Moments after Bank of America reported at today's Goldman financial conference that its Q4 trading revenues would be down both Q/Q and Y/Y, it was Citi's turn to warn that the current quarter will be the latest disaster in a long series of revenue disasters, with Q4 revenue said to drop 5% from a year ago, however, despite the drop, Citi would still see a "marginally profitable" quarter. Supposedly this means that a few hundred million shares of stock will have to be repurchased to give the optics that EPS is rising even as revenues continue to drop.
That was to be expected in a financially-engineered, centrally-planned world in which there is no institutional volume left, and all the rigged market levitation takes place on the back of negligible volumes by HFT algos, as well as stock buyback VWAP orders.
What, however, was a surprise, is that alongside the revenue warnings, Citi's CEO Corbat also announced yet another $2.7 billion in legal, related charges in 4Q, as well as another $800 million in repositioning expenses.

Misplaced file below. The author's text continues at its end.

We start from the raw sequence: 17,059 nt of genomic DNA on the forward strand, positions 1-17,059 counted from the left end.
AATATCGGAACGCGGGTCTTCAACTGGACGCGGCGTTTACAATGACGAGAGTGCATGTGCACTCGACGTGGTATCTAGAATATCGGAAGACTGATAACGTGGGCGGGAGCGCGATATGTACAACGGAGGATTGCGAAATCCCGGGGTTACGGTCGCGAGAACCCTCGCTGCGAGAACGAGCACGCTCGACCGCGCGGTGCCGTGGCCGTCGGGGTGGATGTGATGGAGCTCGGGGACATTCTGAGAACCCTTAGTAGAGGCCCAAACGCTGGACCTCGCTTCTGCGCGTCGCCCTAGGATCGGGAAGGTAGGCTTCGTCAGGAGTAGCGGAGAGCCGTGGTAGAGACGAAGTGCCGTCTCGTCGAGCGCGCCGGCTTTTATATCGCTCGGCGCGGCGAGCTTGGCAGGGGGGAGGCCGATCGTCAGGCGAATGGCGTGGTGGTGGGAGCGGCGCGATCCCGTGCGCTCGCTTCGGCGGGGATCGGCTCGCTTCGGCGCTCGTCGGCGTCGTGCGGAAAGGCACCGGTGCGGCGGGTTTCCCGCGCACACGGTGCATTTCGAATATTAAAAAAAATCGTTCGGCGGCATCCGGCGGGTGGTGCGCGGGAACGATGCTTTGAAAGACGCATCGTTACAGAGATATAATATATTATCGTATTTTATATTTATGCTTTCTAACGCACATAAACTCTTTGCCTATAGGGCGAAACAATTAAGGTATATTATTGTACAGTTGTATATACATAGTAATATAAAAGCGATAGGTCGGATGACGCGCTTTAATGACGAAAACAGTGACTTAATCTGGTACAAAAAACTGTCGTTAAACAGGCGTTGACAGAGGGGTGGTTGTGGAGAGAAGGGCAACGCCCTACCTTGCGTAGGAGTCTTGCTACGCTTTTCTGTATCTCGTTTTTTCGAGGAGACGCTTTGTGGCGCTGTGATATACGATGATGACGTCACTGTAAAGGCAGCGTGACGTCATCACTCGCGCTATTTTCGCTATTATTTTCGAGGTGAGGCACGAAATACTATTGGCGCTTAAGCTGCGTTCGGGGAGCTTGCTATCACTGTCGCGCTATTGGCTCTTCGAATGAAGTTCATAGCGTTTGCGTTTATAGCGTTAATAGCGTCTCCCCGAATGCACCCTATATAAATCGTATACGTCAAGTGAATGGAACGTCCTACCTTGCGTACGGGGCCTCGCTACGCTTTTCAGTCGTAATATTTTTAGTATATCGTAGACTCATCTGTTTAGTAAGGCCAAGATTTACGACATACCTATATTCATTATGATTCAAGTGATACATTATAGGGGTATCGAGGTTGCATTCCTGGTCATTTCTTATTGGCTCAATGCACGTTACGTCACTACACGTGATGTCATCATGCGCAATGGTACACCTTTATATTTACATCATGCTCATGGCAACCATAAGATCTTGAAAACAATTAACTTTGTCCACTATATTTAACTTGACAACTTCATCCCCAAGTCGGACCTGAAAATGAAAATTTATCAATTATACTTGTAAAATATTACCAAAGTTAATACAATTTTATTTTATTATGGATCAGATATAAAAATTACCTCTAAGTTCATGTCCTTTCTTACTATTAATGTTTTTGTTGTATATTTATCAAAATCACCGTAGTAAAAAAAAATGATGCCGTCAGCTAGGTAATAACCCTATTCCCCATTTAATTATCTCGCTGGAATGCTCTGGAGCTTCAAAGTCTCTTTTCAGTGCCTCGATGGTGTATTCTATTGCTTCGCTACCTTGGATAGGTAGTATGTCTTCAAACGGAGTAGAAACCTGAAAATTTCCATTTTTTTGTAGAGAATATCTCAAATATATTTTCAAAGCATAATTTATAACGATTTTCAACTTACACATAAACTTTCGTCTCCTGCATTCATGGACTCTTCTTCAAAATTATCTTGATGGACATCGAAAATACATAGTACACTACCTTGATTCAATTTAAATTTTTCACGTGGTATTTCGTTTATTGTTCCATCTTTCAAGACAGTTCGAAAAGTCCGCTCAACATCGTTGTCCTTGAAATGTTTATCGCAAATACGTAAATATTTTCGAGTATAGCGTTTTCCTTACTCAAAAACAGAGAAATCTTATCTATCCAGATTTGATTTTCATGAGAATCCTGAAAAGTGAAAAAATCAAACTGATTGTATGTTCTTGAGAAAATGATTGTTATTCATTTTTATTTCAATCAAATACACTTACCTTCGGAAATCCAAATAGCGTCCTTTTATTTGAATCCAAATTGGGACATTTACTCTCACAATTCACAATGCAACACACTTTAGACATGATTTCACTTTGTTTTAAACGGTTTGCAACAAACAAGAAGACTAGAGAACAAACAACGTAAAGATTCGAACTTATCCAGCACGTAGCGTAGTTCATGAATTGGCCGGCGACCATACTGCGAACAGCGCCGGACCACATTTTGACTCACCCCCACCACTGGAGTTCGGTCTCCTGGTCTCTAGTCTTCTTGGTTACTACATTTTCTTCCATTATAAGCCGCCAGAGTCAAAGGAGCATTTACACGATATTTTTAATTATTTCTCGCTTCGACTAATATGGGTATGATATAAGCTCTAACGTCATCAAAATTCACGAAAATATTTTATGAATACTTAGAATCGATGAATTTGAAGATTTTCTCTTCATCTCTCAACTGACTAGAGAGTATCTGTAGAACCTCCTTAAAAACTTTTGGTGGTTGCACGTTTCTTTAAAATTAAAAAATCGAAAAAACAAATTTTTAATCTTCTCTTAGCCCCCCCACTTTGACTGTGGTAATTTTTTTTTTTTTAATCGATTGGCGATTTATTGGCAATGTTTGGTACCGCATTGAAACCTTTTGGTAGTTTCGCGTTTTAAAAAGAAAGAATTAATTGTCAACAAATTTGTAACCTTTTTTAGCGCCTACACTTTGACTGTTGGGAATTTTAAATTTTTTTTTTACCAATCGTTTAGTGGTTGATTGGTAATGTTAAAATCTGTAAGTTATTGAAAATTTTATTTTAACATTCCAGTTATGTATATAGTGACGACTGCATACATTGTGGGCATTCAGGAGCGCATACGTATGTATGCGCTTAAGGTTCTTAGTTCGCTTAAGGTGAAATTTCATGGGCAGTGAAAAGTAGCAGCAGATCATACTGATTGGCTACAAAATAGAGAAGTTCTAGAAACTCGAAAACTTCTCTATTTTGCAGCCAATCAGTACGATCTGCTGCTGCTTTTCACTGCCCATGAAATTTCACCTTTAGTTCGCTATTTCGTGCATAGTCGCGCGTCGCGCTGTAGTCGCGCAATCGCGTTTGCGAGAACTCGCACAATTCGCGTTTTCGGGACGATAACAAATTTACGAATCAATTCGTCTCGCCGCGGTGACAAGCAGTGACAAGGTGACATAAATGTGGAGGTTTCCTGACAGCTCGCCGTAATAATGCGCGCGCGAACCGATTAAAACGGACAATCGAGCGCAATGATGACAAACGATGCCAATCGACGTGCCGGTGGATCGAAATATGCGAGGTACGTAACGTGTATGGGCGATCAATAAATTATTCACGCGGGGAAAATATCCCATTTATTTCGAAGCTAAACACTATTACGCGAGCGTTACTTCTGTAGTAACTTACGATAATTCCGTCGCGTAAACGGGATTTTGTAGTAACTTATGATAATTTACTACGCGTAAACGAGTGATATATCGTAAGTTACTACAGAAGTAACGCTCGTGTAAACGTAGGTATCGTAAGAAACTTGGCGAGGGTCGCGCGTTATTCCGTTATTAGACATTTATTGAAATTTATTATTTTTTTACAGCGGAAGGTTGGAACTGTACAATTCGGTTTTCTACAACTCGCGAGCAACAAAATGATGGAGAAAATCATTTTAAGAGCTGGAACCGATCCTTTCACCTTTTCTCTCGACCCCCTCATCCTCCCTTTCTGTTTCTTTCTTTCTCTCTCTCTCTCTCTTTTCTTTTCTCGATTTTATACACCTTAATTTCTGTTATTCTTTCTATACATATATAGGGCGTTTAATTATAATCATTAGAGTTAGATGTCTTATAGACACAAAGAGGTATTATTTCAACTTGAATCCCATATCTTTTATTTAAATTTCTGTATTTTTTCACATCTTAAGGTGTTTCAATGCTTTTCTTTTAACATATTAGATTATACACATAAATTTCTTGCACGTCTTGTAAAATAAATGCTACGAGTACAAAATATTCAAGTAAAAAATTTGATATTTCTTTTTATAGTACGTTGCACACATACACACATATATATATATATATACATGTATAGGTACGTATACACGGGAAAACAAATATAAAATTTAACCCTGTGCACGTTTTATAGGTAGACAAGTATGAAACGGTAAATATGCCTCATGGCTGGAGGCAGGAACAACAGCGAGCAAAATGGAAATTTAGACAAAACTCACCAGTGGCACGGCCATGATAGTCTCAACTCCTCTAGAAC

This simply means that for yet another quarter Citi will be charged with billions in recurring, non-one time "one-time, non-recurring" charges which will be dutifully added back to non-GAAP EPS by analysts at all the other banks (whose criminal employers are now engaged in the same racket with the US government).
But what it really means is that it cost Citi some $3.5 billion to keep its employees out of jail for yet another 3 months.
Confused? Then please re-read "$178 Billion In Government Kickbacks: Meet The World's Biggest Organized Crime Syndicate" where we explained a few very simple things:
Who, in simple numeric terms, is the world's biggest organized crime syndicate?
The answer, courtesy of a new report by the Boston Consulting Group, which shows the transfer of some $178 billion in litigation costs into the pockets of government appartchiks in the past 6 years, is clear.